How Scuba Diving Affects the Body

How Scuba Diving Affects the Body

How Scuba Diving Affects the Body

How Scuba Diving Affects the Body


While it is a highly enjoyable activity, scuba diving does come with its own share of risks. There’s a reason it is considered amongst the most dangerous activities you can take part in if not correctly prepared and trained. From bubbles in your blood to increased pressure on the heart, let’s take a look at how scuba diving affects the body.


  1. Hypothermia

During scuba diving, if you notice that you are feeling too cold and begin to shiver, then you are at a risk of hypothermia.

When the water is colder than your body temperature, blood will be taken to the vitals around your chest area. The shivering is the body response to your falling body temperature and is an early warning sign that things could go terribly wrong. Note: Even warm seawater is cooler than your normal body temperature of around 37C or 98.6F.

This is why it is important to wear a wetsuit during scuba diving. A better way to deal with the cold is to get out of the water safely as soon as you notice that you are starting to shiver.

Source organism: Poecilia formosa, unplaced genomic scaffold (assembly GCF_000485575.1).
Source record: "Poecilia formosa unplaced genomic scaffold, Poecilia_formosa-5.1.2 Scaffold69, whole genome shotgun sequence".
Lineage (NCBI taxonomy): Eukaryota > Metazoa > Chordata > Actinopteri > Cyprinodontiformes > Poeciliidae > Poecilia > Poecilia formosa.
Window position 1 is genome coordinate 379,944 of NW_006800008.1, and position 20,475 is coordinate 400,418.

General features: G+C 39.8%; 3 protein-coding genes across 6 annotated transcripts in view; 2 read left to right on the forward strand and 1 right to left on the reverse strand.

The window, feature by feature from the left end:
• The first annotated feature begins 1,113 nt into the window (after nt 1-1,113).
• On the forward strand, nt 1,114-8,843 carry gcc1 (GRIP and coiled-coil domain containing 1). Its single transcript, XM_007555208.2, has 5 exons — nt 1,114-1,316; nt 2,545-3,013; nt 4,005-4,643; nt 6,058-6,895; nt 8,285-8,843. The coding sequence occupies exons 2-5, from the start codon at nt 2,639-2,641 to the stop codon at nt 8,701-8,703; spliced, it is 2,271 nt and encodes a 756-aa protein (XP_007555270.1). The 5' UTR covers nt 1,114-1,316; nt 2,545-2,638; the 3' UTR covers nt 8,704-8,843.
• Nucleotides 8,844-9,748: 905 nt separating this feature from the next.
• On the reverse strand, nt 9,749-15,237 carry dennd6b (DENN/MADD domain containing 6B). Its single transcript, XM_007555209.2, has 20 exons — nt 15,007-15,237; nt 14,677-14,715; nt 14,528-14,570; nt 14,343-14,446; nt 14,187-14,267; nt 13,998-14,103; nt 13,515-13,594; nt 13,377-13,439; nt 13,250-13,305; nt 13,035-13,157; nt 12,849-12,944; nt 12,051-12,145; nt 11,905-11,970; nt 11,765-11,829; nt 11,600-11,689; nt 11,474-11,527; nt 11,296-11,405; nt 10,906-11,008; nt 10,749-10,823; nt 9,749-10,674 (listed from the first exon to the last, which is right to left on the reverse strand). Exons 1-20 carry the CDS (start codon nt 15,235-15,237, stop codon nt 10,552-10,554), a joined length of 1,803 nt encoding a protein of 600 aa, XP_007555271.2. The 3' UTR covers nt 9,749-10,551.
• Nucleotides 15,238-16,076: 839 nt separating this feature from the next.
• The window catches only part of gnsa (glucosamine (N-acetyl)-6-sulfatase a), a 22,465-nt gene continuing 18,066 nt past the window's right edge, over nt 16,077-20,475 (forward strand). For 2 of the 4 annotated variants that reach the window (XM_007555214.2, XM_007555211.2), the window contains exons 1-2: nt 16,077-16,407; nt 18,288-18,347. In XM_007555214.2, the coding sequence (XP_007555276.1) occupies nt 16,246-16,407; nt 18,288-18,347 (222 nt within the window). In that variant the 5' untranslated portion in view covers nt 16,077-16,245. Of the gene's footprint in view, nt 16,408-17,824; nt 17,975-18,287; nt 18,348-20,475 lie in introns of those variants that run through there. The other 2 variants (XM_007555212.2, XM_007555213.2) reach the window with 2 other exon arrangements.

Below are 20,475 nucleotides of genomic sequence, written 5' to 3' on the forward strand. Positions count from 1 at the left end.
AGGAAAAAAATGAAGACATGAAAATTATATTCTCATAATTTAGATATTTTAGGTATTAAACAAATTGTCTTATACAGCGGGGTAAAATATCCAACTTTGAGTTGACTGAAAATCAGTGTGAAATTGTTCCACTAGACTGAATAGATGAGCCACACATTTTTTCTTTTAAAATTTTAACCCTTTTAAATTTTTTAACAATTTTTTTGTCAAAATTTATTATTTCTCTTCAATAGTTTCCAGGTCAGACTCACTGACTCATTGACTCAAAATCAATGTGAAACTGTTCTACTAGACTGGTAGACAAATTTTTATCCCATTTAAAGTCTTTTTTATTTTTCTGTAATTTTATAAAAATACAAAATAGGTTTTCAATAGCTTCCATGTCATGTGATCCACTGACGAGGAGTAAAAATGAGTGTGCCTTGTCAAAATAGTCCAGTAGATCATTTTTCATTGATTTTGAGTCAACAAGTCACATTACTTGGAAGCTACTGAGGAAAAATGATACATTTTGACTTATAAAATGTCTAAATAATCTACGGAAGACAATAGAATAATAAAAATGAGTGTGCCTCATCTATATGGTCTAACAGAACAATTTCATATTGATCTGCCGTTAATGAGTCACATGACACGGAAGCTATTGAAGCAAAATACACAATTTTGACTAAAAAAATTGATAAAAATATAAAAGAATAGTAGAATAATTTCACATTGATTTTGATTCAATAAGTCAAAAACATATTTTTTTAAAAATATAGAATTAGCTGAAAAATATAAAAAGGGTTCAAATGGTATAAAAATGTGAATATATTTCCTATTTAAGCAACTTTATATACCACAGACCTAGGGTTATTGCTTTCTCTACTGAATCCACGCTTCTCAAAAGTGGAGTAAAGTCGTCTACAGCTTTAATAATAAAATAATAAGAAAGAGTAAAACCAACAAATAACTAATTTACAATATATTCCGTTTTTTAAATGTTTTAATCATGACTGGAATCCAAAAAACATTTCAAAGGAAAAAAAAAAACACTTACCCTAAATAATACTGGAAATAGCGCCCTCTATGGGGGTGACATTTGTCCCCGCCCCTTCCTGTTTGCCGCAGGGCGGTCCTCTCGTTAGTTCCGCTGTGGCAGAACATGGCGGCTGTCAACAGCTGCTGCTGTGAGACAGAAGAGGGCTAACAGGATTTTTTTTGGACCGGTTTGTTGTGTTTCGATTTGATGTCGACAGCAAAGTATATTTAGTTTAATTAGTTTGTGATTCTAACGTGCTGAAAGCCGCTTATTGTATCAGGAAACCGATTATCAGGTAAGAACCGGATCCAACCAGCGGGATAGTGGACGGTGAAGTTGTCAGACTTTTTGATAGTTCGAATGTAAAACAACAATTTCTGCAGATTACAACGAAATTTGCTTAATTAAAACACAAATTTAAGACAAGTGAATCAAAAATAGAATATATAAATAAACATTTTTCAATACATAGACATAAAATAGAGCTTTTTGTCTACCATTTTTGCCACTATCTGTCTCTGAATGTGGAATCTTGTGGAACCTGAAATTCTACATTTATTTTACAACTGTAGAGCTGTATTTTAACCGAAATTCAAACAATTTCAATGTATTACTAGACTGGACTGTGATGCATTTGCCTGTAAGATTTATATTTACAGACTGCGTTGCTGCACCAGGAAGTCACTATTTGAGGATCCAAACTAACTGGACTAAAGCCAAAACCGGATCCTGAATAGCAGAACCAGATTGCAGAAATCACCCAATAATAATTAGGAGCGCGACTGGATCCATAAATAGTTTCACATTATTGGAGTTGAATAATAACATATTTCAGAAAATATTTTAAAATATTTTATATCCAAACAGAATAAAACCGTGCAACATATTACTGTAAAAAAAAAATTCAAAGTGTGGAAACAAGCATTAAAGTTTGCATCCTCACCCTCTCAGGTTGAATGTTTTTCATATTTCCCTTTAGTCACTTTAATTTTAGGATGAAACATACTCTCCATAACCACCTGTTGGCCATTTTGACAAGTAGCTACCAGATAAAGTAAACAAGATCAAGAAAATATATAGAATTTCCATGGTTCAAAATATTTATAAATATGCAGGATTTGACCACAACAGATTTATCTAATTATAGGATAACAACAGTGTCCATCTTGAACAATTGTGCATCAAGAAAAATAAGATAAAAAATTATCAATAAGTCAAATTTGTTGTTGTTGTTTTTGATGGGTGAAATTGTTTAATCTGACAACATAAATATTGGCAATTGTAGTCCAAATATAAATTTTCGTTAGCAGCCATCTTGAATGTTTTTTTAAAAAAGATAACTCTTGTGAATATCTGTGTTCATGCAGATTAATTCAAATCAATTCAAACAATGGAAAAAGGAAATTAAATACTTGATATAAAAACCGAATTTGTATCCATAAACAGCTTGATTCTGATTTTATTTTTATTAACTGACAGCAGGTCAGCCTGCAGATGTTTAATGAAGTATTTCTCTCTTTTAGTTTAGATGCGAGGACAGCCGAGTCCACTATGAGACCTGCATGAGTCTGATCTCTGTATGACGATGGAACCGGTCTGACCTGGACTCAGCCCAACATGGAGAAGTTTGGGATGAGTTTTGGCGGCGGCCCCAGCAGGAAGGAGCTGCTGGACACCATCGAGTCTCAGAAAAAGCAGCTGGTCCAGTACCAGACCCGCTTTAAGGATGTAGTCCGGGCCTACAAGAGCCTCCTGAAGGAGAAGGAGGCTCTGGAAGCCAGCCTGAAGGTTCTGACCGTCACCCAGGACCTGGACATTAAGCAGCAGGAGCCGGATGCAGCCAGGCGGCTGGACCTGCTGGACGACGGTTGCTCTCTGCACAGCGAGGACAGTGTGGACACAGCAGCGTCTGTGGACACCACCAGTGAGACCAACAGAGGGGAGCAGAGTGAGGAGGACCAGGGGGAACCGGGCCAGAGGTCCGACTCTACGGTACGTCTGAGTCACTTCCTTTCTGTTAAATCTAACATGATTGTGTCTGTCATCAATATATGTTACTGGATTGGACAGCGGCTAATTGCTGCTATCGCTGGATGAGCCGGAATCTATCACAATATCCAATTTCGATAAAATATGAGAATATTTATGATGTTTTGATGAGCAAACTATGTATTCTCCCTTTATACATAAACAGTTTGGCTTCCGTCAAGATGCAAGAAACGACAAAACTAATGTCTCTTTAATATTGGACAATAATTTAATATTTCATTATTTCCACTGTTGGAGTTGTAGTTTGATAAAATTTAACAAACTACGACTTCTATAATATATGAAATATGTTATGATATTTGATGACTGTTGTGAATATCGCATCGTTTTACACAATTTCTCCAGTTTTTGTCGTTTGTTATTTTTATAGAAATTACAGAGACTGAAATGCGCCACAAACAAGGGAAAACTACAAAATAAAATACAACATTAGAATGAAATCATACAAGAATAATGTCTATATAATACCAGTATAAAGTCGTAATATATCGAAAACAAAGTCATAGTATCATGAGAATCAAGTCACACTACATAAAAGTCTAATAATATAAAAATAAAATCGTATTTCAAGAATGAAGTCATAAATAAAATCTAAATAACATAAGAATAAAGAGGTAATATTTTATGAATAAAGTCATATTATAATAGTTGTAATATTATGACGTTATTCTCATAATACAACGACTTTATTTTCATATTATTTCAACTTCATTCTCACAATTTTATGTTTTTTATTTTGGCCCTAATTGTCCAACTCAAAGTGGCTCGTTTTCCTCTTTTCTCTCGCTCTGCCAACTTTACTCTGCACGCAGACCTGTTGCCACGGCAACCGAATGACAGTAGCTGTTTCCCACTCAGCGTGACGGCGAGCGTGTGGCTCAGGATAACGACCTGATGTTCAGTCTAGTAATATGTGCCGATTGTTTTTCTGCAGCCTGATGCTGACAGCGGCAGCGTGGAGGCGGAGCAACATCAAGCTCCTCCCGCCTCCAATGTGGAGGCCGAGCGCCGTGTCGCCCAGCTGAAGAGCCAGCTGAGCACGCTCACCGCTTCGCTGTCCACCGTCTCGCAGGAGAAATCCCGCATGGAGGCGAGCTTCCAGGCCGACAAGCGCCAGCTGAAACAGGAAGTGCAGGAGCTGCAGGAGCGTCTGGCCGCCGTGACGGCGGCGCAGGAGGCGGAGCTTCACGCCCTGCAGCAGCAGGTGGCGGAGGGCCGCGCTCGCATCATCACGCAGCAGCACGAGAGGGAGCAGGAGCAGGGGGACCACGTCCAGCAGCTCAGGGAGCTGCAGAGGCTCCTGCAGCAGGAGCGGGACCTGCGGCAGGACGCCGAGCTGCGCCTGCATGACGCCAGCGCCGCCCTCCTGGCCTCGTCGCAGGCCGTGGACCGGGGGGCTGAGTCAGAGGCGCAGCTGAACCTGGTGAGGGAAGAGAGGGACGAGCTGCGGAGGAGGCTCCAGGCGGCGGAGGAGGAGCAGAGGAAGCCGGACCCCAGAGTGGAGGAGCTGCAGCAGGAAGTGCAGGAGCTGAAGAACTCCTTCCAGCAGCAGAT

1. Sinuses

There are air spaces in your skull as well as air pockets in your ears. During scuba diving, the increased pressure from the water will squeeze the air in these pockets which results in pain.

To handle the situation, divers will close their noses with their fingers and blow air gently. This is known as equalization and will reduce the pain when done correctly.

Keep in mind that if you have a sinus infection or flu, blowing air into these spaces can be difficult making it harder to equalize.


  1. Other adverse effects

When the water is very near to the temperature of the body, there is a gradient which causes the blood to be taken to the chest. The heart pumps a lot more blood and the chambers expand. This also results in increased overall blood pressure.

But here’s the interesting bit, baroreceptors in your blood vessels lowers the functions of the sympathetic nervous system. These are the nerves that cause the fight or flight response. What then follows is a lowered heart rate. There is also the secretion of more sodium from your kidneys with an increase in urine production.


  1. Physical risks

There are some risks that come with too much exertion while scuba diving underwater such as muscle cramps. It’s imperative that you remain aware of your body’s physical limitations and not push yourself too hard.


  1. Too much pressure

Breathing while under pressure causes vasoconstriction from the high levels of oxygen. There are high amounts of carbon dioxide as a result of the strenuous physical exertion. The significantly less pulmonary ventilation heightens the risk of getting blood to your brain resulting in oxygen toxicity.